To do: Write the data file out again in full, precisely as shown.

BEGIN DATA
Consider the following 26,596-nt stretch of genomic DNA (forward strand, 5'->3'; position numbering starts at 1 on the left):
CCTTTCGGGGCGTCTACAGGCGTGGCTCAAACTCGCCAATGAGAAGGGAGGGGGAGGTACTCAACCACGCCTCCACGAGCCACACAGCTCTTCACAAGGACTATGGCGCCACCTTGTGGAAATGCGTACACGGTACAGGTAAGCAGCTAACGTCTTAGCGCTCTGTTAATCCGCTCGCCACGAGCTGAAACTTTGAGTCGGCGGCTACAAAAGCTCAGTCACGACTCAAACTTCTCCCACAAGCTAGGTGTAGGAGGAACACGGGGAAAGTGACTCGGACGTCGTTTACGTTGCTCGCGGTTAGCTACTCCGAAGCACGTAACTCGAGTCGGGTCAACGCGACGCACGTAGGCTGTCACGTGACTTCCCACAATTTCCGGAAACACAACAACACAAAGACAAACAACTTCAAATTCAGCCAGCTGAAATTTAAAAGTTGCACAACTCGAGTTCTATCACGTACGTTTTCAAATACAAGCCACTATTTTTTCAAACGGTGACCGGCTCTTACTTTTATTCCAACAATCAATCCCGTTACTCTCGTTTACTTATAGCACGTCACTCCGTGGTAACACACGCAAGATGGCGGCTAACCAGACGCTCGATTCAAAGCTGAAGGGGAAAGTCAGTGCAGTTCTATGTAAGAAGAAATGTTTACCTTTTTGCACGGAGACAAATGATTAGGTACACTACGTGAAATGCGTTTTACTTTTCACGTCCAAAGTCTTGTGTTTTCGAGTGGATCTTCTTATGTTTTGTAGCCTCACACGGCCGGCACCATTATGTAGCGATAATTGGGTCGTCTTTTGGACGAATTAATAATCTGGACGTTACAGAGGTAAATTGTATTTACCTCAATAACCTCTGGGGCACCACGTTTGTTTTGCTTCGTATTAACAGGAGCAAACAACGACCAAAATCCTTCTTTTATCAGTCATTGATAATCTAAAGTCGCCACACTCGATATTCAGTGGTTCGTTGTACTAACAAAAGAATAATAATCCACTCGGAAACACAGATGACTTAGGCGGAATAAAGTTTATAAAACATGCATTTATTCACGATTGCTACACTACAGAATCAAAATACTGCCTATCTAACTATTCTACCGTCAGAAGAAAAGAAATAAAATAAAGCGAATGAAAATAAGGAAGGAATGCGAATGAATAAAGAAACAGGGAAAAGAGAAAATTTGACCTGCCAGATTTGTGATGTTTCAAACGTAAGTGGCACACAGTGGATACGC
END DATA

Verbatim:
Consider the following 26,596-nt stretch of genomic DNA (forward strand, 5'->3'; position numbering starts at 1 on the left):
CCTTTCGGGGCGTCTACAGGCGTGGCTCAAACTCGCCAATGAGAAGGGAGGGGGAGGTACTCAACCACGCCTCCACGAGCCACACAGCTCTTCACAAGGACTATGGCGCCACCTTGTGGAAATGCGTACACGGTACAGGTAAGCAGCTAACGTCTTAGCGCTCTGTTAATCCGCTCGCCACGAGCTGAAACTTTGAGTCGGCGGCTACAAAAGCTCAGTCACGACTCAAACTTCTCCCACAAGCTAGGTGTAGGAGGAACACGGGGAAAGTGACTCGGACGTCGTTTACGTTGCTCGCGGTTAGCTACTCCGAAGCACGTAACTCGAGTCGGGTCAACGCGACGCACGTAGGCTGTCACGTGACTTCCCACAATTTCCGGAAACACAACAACACAAAGACAAACAACTTCAAATTCAGCCAGCTGAAATTTAAAAGTTGCACAACTCGAGTTCTATCACGTACGTTTTCAAATACAAGCCACTATTTTTTCAAACGGTGACCGGCTCTTACTTTTATTCCAACAATCAATCCCGTTACTCTCGTTTACTTATAGCACGTCACTCCGTGGTAACACACGCAAGATGGCGGCTAACCAGACGCTCGATTCAAAGCTGAAGGGGAAAGTCAGTGCAGTTCTATGTAAGAAGAAATGTTTACCTTTTTGCACGGAGACAAATGATTAGGTACACTACGTGAAATGCGTTTTACTTTTCACGTCCAAAGTCTTGTGTTTTCGAGTGGATCTTCTTATGTTTTGTAGCCTCACACGGCCGGCACCATTATGTAGCGATAATTGGGTCGTCTTTTGGACGAATTAATAATCTGGACGTTACAGAGGTAAATTGTATTTACCTCAATAACCTCTGGGGCACCACGTTTGTTTTGCTTCGTATTAACAGGAGCAAACAACGACCAAAATCCTTCTTTTATCAGTCATTGATAATCTAAAGTCGCCACACTCGATATTCAGTGGTTCGTTGTACTAACAAAAGAATAATAATCCACTCGGAAACACAGATGACTTAGGCGGAATAAAGTTTATAAAACATGCATTTATTCACGATTGCTACACTACAGAATCAAAATACTGCCTATCTAACTATTCTACCGTCAGAAGAAAAGAAATAAAATAAAGCGAATGAAAATAAGGAAGGAATGCGAATGAATAAAGAAACAGGGAAAAGAGAAAATTTGACCTGCCAGATTTGTGATGTTTCAAACGTAAGTGGCACACAGTGGATACGC